"He had his best professional training camp, his best leadership in camp," Karl said. "His approach was professional. His voice was to improve and listen. I think he did not like what happened at the end of last year and I thought he showed it in training camp. He never has brought his problem -- his situation -- to the locker room, that I have seen. We talked about that the first week of practice, saying the best thing for us is not to talk about it in the locker room. I think 'Melo has respected my desire there. Now, can we keep it for six months, or how long (that) we have to?"
Karl is holding out hope that there's a hole card somewhere that can turn Anthony around.
"My desire is to hopefully show him that this is the best place for him," Karl said. "And I think he's open to that. I don't think he's closed that door. Every day you get different thoughts. But I think he's open to that. When I've talked to him, I think he's open to that."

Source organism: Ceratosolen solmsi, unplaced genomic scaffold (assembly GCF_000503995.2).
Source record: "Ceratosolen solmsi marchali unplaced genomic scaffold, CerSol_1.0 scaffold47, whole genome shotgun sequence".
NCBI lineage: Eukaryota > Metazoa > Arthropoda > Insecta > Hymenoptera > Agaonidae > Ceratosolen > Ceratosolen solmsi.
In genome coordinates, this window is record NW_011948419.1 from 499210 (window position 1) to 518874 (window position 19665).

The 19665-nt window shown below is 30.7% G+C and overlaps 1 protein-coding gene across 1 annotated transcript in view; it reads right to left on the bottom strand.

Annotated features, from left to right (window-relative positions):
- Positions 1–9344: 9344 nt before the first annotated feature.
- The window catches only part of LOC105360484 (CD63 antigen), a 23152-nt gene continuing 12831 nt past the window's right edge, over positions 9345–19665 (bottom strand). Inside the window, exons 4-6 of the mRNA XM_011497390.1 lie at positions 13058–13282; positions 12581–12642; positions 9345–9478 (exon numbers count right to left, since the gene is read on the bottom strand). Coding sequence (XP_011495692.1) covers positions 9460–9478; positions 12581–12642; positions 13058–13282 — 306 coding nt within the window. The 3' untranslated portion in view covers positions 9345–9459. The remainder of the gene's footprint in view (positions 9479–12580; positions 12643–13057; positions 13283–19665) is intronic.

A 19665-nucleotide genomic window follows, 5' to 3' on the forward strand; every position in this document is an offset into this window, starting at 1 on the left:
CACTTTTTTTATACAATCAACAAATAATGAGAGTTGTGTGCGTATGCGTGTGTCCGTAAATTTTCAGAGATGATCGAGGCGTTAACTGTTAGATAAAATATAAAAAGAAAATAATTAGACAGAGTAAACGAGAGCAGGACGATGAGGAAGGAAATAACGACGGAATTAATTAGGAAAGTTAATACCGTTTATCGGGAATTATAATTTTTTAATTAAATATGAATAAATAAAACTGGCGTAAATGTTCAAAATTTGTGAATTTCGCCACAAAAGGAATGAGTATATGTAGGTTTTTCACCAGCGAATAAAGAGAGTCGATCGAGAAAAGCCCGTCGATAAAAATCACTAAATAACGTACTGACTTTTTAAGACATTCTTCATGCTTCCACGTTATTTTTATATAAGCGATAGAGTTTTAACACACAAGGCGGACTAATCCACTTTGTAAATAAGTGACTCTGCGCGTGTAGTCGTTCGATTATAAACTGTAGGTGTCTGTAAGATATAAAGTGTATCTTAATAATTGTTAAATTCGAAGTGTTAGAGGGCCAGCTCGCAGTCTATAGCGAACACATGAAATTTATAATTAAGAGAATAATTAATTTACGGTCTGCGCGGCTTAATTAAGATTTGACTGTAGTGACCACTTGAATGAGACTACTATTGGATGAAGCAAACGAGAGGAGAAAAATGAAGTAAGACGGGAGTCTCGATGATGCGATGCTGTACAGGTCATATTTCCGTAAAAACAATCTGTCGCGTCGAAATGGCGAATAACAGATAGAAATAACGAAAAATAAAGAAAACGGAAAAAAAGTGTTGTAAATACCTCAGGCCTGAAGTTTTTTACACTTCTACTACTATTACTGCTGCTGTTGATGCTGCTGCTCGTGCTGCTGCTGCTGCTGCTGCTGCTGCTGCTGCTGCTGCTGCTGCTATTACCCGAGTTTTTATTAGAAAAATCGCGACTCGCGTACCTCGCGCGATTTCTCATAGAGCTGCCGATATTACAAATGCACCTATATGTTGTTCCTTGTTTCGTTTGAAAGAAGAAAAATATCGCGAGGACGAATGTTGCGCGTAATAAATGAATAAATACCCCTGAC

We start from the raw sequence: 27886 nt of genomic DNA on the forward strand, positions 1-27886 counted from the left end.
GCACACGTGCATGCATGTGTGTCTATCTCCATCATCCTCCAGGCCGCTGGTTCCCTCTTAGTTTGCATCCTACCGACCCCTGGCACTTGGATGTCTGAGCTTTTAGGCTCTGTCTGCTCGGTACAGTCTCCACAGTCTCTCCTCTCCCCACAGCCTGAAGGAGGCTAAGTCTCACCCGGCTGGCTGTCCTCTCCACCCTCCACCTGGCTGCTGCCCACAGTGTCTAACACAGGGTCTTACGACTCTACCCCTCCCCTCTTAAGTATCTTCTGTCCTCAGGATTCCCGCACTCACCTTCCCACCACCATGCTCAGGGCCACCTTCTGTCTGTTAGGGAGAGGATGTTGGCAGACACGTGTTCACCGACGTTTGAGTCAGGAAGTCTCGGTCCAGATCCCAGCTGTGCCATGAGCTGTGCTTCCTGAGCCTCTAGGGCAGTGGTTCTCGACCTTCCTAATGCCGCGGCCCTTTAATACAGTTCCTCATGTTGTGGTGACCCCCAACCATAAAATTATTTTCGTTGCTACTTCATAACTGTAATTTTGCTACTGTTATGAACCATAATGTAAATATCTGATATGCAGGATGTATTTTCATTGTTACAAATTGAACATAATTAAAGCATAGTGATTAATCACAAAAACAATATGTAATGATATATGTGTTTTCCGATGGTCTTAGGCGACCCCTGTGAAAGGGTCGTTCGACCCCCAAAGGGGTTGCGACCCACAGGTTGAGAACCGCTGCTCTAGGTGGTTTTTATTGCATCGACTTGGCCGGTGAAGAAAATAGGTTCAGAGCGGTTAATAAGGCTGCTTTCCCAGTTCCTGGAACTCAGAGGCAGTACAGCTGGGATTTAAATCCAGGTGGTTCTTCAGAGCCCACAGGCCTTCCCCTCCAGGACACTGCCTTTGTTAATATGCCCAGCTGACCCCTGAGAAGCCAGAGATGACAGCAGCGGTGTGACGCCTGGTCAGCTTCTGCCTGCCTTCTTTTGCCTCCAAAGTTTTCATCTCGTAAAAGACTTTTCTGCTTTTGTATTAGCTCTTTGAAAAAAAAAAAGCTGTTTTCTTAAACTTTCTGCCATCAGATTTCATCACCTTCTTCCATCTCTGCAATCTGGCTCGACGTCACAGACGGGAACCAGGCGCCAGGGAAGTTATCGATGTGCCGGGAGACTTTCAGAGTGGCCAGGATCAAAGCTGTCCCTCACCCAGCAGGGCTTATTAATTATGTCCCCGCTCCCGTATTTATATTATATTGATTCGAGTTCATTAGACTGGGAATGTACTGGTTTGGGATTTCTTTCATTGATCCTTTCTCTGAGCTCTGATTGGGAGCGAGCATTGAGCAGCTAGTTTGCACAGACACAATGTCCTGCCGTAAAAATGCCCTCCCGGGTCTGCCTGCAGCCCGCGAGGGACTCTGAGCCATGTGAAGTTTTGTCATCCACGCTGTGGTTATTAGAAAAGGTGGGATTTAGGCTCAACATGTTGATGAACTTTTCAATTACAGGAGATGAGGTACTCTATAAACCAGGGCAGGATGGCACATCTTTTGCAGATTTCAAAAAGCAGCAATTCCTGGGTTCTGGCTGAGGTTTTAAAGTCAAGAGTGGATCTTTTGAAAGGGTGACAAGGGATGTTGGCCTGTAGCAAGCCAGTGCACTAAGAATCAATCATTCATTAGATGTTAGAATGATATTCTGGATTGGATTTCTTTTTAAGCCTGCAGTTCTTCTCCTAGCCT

If not, and a trade is inevitable, the Nuggets do have some options.
They have Martin's expiring contract, though the question of whether a team that trades for Martin could get insurance coverage on 80 percent of the remainder of his $16.9 million salary is up in the air. J.R. Smith's deal ($6.7 million) is also in its final season. Andersen's remaining contract (four years, $17.5 million) is eminently dealable.